Create a new Simple Query using the Query Wizard.

In the drop-down box that appears on the field selection screen, select "Table: Books".

Select the Author, Title, and Price fields, and add them to the Selected Fields section.

Now, select the "Table: Orders" from the drop-down menu.

Add the Order ID, Order Date and Destination Country fields to the Selected Fields section.

Click Next, and Next again. Name your query and click Finish.

The query will now show the results from both tables.

Interested in learning more? Why not take an online class in Microsoft Access 2016?

If you go to Design view, you can see the fields listed, as well as the two tables and the relationship between them that was created.

 

Normalization

Normalization sounds more difficult than it really is. It simply refers to the process of organizing data in your database efficiently. Normalization has two goals: to eliminate redundant data (storing the same data in more than one table) and ensuring data dependencies make sense (storing only related data in a table). By doing this, you reduce the amount of space a database takes up, and you insure that your data is logically stored.

It's good to know this as it will help you understand why we create multiple tables and why we structure them in a certain way.

With that said, there's a series of guidelines that you follow to make sure your databases are normalized. These guidelines are called normal forms. They're numbered from one (the lowest form that's called first normal form or 1NF) through five (fifth normal form of 5NF). You'll see 1NF, 2NF, and 3NF frequently. Sometimes you'll see a 4NF. However, 5NF's are rare. They're so rare, we're not even going to discuss them.

Just remember that these are only guidelines. They're not requirements. You can use different variations to meet your own requirements.

Now, let's discuss the normal forms.

1NF

This first form sets basic rules for an organized database.

  • Eliminate duplicate columns from tables
  • Have separate tables for groups of related data. Identify each row with a unique column or set of columns (primary key).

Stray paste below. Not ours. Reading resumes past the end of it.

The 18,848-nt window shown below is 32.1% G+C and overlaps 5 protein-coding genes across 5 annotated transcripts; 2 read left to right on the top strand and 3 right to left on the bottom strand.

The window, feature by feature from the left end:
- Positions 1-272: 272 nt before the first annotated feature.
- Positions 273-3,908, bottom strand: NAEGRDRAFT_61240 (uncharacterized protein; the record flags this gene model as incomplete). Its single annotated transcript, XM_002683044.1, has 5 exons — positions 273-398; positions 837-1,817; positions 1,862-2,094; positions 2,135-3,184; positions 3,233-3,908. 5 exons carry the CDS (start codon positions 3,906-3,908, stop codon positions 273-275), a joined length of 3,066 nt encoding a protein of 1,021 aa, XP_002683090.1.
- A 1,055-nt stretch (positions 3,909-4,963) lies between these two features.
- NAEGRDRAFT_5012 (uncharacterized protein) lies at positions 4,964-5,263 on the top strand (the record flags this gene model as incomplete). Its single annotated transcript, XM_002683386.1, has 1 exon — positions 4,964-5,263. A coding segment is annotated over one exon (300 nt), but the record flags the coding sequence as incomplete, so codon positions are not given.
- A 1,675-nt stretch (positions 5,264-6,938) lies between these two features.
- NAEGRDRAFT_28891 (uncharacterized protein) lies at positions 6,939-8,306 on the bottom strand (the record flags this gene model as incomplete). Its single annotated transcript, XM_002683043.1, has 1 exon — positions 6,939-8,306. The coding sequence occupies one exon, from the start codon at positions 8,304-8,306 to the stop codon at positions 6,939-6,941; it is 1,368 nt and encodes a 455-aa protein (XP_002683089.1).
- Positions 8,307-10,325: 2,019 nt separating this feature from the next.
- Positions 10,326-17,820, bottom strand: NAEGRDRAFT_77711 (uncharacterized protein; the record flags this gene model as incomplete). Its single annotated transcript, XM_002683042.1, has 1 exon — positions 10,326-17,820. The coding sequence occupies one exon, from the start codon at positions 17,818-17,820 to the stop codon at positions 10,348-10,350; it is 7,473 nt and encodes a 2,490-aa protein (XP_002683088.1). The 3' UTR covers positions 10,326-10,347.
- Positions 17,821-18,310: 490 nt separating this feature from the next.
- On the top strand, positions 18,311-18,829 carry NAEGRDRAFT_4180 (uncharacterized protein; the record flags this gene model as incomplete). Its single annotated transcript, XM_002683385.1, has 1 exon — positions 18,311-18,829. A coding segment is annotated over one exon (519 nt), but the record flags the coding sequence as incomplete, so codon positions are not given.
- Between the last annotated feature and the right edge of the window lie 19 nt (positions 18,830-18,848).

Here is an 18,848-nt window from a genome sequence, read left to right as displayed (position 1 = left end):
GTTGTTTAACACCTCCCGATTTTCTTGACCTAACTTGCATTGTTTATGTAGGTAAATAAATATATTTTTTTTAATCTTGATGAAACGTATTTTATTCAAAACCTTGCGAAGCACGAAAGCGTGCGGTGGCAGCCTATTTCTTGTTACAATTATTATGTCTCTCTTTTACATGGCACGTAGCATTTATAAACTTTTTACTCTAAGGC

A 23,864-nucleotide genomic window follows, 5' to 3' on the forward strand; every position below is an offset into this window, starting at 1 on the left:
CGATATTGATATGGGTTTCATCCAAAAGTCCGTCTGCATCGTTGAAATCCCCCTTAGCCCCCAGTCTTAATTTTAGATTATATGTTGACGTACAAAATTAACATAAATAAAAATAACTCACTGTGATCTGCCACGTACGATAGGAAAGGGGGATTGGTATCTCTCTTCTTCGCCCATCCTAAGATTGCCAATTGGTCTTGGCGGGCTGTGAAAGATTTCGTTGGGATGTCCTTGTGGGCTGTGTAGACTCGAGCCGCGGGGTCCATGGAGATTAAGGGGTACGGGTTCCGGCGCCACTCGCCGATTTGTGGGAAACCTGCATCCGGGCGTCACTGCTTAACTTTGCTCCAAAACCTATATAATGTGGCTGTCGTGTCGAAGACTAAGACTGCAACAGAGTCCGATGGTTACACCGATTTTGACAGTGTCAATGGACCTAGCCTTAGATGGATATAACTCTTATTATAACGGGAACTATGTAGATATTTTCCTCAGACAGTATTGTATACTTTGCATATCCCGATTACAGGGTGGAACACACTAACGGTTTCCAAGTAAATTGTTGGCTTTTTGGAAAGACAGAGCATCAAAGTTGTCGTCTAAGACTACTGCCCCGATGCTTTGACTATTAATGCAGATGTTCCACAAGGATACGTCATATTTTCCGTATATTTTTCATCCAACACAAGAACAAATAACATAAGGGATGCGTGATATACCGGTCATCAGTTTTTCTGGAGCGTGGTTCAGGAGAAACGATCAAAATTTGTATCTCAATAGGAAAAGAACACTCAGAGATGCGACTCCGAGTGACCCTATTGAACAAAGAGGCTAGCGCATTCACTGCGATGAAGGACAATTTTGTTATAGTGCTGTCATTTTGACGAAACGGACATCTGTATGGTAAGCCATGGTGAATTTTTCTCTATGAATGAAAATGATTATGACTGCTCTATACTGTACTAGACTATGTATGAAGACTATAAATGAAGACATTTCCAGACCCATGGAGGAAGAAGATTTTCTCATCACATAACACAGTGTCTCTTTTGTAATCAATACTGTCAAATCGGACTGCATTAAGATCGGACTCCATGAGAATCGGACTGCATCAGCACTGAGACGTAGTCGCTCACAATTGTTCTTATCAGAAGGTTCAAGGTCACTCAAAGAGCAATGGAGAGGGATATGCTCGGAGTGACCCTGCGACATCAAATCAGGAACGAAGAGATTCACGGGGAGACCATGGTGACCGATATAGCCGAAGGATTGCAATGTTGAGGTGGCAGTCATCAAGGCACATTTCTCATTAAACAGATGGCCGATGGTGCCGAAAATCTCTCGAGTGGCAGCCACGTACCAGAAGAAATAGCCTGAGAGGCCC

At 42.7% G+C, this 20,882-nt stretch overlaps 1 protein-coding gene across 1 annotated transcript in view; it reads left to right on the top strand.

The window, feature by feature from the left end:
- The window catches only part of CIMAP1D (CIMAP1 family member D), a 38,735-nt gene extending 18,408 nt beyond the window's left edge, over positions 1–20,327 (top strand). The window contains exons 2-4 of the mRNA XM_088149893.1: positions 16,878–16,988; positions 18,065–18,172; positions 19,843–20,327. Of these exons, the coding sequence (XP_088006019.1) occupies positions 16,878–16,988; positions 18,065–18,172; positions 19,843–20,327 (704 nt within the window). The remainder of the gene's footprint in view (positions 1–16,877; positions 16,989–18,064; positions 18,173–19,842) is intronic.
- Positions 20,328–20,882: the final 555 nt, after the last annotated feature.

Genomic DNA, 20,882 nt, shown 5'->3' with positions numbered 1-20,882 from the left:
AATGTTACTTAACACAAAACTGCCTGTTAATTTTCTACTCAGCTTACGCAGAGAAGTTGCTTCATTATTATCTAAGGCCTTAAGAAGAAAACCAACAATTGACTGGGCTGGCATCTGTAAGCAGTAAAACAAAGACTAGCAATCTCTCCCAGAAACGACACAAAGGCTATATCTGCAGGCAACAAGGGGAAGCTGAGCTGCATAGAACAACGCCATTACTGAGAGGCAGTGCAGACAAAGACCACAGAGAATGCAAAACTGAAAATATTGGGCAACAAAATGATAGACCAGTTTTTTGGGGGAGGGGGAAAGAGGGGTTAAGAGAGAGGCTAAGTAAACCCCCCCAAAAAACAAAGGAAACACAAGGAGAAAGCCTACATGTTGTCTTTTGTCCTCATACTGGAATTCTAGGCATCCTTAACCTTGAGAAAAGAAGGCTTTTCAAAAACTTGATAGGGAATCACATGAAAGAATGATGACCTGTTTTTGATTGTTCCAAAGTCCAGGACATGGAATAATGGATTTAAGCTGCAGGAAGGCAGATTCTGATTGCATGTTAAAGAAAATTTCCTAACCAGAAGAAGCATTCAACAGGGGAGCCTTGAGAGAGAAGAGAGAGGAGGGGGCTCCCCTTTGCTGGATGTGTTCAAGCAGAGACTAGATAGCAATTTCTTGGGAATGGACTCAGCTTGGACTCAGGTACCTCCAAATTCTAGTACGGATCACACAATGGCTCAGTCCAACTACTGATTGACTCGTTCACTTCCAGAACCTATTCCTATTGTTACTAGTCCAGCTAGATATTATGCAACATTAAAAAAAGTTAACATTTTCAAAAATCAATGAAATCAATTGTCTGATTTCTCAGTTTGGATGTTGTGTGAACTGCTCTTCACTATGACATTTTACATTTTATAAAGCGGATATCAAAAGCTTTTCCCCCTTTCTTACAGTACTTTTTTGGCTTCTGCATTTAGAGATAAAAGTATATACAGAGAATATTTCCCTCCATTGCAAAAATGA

Reminder: The primary key of a relational table gives a unique identification to each record in the table. It is a normal attribute that is known to be unique, such as a social security number or account number. You will not be allowed to enter duplicate primary keys within a database table.

2NF

This second form goes further in removing duplicated data.

  • Meet all the requirements of 1NF
  • Remove subsets of data that apply to multiple rows. Place them in separate tables.
  • Create relationships between these new tables and their predecessors using foreign keys.

Reminder: A foreign key is a field in a relational table that is a match for a primary key of another table. It can be used to cross reference tables. For example, perhaps the customer's account number is used at the primary key in Table 1. Perhaps their phone number is used as the primary key in Table 2, but their account number is also used in that table. It is a foreign key.

3NF

  • Meet all requirements of 2NF
  • Remove any columns that aren't dependent on the primary key.

3.5NF

  • Meet all requirements of 3NF
  • Every determinant must be a candidate key

A candidate key is a column or set of columns in a table that identify the records (rows) without referring to any other data. It means it's a "candidate" to become your primary key, so it's a possibility. One of the candidate keys becomes your primary key.

In a table, a determinant is an attribute that determines the values assigned to other attributes in the same row. For example, if you have the attributes employee ID, first name, last name, and job title, the attribute Employee ID would determine the values assigned to the other attributes. Your determinant may be your primary key.

4NF

  • Meet all requirements of 3NF
  • A relation (table) has no multi-valued dependencies.

A multi-valued dependency happens when one or more rows in a table imply the presence of one more other rows in the same table. If that doesn't make sense, think of it this way: if our example car dealership has a table that contains model name, color, and year of each car, there is a multi-valued dependency if you have a model name in blue, then another in red. The record (row) of the blue car implies the presence of other rows that contain red cars, etc. You may or may not want to complete the fourth normalization form. It depends on the data that you want to store.

Denormalization

After normalization, you may want to speed up the data retrieval process and add back redundant data. Just don't confuse a denormalized database with a database that has been normalized. In a denormalized database, specific redundant data is added back in because it's needed to speed things up. Some redundant data will be left out. 
 

Calculated Expressions

Expressions in Access 2016 are used to do mathematical calculations, combine or extract text, or validate the data in your database. Expressions use all or some of the following elements: functions, identifiers, operators, and constants.